This hike is suitable for nearly all experience levels and is just under one mile in total length.

You can expect to find the standard rocks and gems in the area like quartzite, jasper, and serpentine.

While facilities are limited at this location, there is a restroom in the parking lot for visitors to use.

It is open year-round and known to be one of the quietest and most isolated trails in the area.

San Andreas Lake Trail

Rockhounds looking for moderate hiking terrain should consider visiting the San Andreas Lake Trail located in nearby San Andreas.

The location has over 7 miles of trails for rockhounds to search for rocks, gems, and fossils.

The area is open year-round and is free for visitors to park and explore the trail.

It’s important to note that the trail can become extremely muddy during some months, so be sure to bring adequate footwear and clothing for your journey.

Black Chasm Cavern National Natural Landmark

Located on Pioneer Volcano Road in the small town of Volcano, the Black Chasm Cavern National Natural Landmark is a well-known landmark with a display of rare helictite formations.

If rockhounds choose to take the guided tour, they will descend nearly 100 feet below the earth’s surface into the cave to explore these ancient geologic wonders.

While searching the area, guests should look out for volcanic materials and hidden gems.

Rockhounds who choose to take the tour should not bring any food or water into the cave.

Top of the World

Just a short drive away in Laguna Beach, the Top of the World trail is a 2.5-mile hike that is for those with moderate experience levels.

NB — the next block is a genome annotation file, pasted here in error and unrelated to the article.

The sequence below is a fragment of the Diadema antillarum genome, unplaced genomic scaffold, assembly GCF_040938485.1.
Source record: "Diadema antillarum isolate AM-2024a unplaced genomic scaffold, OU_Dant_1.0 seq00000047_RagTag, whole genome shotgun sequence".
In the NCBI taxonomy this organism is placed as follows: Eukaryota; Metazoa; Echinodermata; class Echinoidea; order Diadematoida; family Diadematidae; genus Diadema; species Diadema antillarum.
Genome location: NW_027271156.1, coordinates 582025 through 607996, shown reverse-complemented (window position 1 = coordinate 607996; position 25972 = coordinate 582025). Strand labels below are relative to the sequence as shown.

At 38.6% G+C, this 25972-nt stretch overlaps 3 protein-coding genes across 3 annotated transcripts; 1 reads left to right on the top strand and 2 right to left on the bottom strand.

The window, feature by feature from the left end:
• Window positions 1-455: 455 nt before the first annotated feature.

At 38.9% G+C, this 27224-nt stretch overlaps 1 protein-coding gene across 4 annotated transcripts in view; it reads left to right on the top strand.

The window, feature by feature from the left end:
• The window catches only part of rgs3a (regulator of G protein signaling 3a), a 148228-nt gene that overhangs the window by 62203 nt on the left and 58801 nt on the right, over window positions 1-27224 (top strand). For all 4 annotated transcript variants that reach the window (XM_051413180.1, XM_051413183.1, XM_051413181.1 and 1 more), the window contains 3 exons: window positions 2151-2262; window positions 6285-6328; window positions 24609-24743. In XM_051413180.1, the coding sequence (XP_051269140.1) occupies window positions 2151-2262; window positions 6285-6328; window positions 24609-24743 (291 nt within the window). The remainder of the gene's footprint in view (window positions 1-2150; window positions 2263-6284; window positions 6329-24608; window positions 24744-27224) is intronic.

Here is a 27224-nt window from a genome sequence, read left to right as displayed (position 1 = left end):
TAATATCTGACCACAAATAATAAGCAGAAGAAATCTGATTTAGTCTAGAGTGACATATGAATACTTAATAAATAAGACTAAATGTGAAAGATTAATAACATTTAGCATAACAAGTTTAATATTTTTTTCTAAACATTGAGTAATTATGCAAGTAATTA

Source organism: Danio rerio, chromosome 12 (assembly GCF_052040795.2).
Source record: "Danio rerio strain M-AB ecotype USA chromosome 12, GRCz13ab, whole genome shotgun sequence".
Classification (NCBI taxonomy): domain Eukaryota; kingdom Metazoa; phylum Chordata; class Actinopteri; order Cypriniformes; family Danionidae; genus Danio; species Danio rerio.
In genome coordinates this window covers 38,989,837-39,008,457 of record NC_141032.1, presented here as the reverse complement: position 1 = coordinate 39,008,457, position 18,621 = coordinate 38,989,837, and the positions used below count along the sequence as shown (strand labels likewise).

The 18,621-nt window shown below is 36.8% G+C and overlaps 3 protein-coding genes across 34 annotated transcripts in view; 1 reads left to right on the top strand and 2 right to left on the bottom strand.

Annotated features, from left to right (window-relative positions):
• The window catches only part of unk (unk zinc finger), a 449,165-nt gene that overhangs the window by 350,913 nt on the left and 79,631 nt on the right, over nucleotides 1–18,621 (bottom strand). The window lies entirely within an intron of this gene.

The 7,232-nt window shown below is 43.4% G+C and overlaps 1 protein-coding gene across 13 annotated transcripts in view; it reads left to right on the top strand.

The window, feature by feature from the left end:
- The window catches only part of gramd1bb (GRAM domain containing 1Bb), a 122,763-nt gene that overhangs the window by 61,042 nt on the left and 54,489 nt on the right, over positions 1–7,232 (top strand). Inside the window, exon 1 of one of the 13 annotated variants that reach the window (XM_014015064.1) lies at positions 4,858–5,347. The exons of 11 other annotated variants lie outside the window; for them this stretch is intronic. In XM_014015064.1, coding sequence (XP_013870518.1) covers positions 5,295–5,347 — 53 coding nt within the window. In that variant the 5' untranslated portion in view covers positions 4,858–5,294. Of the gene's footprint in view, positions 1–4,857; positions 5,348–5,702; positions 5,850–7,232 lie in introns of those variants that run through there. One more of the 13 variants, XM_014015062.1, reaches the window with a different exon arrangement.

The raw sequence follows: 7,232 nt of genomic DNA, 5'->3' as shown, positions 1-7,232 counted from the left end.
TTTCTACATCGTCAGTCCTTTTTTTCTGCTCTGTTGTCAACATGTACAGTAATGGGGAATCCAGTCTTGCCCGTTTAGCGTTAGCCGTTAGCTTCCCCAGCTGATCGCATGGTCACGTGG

There is free parking and admittance to the trail, though the main parking lot is known to fill up quickly on certain days.

There is a second parking lot off of Alta Laguna Boulevard for those who want to skip the hike and just search for rocks along with the incredible views.

It’s important to note that this trail may shut down during periods of heavy rain and mud, so be sure to check the official site before heading out.

Black Creek Park

Another family-friendly location for rockhounding is Black Creek Park in Copperopolis, California.

Located in the Sierra foothills in one of California’s oldest copper mining towns, this park features space for searching the landscape, along with basketball courts, picnic tables, and restroom facilities.

There is even an area to ride horses for those who want to bring their animals along for a rockhounding journey.

Please note there is limited internet and cellphone service in the area, so have directions on hand if you have trouble finding the location.

Rocks, minerals, and fossils are plentiful in Calaveras County.

Whether you’re looking for gold or something more unique like quartz, jasper, or agates, these 10 places to rockhound should have what you need.

To help make your search easier, we’ve included information on the types of rocks found at each location as well as any special details to keep in mind when planning your visit.

California Rockhounding Resources

If you like to have a physical book in hand (like when there’s no cell service), here’s a few popular options:

Rockhounding California: A Guide To The State’s Best Rockhounding Sites

Gem Trails of Southern California

Gem Trails of Northern California

Smithsonian Rocks and Minerals Identification Guide

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Wrap Up

The desert and mountain region is one of the best places to rockhounding. 

We have a trip to go rockhounding near Sacramento planned soon, we’ll let you know how it goes!

Let’s start digging!

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Rockhounding Calaveras County